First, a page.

One of the most mesmerizing scenes in HBO’s new documentary, “Breslin and Hamill: Deadline Artists,” unfolds in grainy, black-and-white footage of a 1951 baseball game between the New York Giants and the Brooklyn Dodgers. New York newspaper columnist Jimmy Breslin, who was then a 23-year-old rookie, covered the game.
The camera cuts suddenly to the sky as a throng of carrier pigeons burst forth from the stadium and take flight, each bearing a tiny tube strapped to its back filled with photo negatives of the game and racing furiously toward a newspaper clerk waiting near an open window at one of the city’s bounty of newspaper offices.
Long before mass media, or even national news for the most part, a city’s newspapers were its chief sources of information: its champions, entertainers and story-tellers -- exposing corruption and abuse and peddling eye-popping gossip, sports scores and sensational crime.
The careers of Breslin and Pete Hamill -- two of the most colorful, talented newspaper columnists of the late 20th century, who wrote about the poor and the powerful -– are the subject of a new documentary by directors Jonathan Alter, Steven McCarthy and John Block, premiering Monday.
The film is a romantic, unsentimental elegy to the last generation in American print journalism when newspapers really, truly mattered -- an era when big city columnists, the best of them at least, were more powerful than any term-limited politician, angry police chief or vindictive mobster with a standing bounty on his head.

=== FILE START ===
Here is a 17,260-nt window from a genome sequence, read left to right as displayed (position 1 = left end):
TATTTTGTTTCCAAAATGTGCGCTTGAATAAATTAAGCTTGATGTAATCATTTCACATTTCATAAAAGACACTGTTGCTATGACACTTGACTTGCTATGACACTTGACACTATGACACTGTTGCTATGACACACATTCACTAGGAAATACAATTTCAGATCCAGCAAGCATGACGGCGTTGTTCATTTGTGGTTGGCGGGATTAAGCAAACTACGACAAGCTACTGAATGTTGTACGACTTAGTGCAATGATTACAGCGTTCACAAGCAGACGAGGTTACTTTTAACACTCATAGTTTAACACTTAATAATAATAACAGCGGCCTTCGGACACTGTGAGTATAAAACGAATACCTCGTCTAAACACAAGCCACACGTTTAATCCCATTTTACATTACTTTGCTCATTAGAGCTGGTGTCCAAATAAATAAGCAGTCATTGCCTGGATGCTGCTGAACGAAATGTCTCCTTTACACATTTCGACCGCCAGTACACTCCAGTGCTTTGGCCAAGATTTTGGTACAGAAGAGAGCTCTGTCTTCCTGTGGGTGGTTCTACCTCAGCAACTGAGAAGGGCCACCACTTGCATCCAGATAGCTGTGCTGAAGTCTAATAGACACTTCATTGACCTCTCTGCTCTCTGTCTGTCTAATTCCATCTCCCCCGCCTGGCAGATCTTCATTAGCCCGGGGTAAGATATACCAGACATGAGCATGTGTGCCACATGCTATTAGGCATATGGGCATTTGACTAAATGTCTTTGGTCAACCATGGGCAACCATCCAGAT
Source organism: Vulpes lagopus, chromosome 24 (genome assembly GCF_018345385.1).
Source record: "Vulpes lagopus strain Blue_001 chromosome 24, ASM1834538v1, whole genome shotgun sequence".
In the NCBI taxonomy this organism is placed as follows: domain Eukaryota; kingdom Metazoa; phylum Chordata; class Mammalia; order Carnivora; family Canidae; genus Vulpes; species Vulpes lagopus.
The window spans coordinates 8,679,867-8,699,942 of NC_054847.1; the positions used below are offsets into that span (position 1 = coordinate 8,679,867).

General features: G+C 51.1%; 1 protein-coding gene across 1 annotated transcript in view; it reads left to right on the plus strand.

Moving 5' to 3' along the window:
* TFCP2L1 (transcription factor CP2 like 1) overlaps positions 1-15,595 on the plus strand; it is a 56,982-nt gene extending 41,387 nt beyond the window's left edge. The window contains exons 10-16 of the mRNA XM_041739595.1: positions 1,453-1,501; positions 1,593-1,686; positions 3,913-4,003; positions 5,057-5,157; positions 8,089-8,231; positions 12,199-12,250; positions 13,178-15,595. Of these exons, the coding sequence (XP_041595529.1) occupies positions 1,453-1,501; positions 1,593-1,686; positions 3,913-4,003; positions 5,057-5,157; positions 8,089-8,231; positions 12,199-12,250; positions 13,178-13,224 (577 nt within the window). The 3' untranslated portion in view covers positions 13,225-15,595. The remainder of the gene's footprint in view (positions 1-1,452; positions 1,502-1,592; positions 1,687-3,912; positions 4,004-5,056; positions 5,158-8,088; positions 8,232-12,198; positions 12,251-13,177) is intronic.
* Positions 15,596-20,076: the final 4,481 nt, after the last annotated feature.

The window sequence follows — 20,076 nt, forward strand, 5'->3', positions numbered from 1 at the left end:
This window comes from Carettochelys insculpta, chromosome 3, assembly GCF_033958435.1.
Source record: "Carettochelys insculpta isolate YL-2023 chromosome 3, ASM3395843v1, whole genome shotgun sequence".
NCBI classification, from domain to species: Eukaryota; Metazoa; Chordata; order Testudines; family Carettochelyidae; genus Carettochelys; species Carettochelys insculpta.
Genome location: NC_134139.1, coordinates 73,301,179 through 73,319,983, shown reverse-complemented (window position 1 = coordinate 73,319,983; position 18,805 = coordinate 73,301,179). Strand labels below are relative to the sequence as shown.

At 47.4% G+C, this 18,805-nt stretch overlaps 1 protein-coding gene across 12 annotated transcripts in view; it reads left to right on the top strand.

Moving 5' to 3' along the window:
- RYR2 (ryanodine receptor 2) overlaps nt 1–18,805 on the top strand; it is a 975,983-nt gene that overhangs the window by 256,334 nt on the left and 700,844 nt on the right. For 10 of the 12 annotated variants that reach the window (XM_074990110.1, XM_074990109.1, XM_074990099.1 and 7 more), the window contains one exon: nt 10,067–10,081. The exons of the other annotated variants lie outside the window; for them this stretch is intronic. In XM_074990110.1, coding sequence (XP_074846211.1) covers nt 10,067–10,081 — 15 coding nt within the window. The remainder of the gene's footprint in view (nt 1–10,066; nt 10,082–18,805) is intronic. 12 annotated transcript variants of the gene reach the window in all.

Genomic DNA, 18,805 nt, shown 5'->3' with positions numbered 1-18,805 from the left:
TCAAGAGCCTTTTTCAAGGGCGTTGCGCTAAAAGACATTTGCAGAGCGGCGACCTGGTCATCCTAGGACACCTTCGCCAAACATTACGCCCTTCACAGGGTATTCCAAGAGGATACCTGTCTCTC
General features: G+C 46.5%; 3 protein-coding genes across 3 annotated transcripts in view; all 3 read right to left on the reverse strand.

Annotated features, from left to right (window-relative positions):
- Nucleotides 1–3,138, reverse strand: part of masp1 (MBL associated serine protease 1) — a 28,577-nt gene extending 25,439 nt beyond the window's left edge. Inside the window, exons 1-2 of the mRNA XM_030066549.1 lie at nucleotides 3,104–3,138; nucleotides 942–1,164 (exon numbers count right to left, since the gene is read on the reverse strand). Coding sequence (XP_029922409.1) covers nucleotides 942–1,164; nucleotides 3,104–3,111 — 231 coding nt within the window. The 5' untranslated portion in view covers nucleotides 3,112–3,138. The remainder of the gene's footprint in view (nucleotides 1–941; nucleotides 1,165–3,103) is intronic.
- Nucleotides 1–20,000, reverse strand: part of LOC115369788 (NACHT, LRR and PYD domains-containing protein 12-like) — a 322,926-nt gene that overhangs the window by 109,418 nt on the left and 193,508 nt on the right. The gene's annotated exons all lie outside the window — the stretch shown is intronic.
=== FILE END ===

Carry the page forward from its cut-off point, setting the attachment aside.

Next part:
In their own distinctive voices, Breslin and Hamill chronicled the nation’s most storied metropolis for decades with tales that illuminated the heart and the hardships of ordinary working people.
“Jimmy really admired people whose favorite four-letter word was work,“ Hamill explained to The Associated Press when Breslin died in 2017.
From the early 1960s through 9/11 and beyond, both men channeled the techniques of novel writing to elevate and reshape traditional newspaper writing. Their fable-like narratives framed big city problems in the simple stories of ordinary New Yorkers’ lives. Their columns told readers the way things really were.
Between them Breslin and Hamill wrote for a variety of newspapers and magazines. But during their heyday Hamill had a column in the New York Post and Breslin had one in the New York Daily News. Both men later wrote for Newsday, and Hamill at different points in his career managed both the Post and the Daily News. For a time, the two men even had dueling columns in the Daily News.
The nimbly-paced documentary is driven by the voices of Breslin and Hamill’s industry descendants, the best and brightest of the 1990s and early 2000s newspaper voices: Michael Daly, Les Payne, Gail Collins, Earl Caldwell, Jim Dwyer, Richard Esposito, Dan Barry, Mike Barnicle and many more -- who honed their own distinctive voices in the shadows of giants.
Regrettably absent from the all-star squad of commentators are deceased New York investigate reporters Jack Newfield and Wayne Barrett.
‘The Present Tense’
By all accounts -- none richer than his own -- Breslin was born with ink pulsing through his veins. Over time, he learned to master the art of unsentimental irony and taught himself to channel it on deadline.
When he was 8, Breslin was publishing his own, hand-drawn newspaper called The Flash. Two years had passed since his alcoholic father went out to buy rolls one day and never came home.
Then Breslin witnessed his mother’s suicide attempt.
So he wrote about it.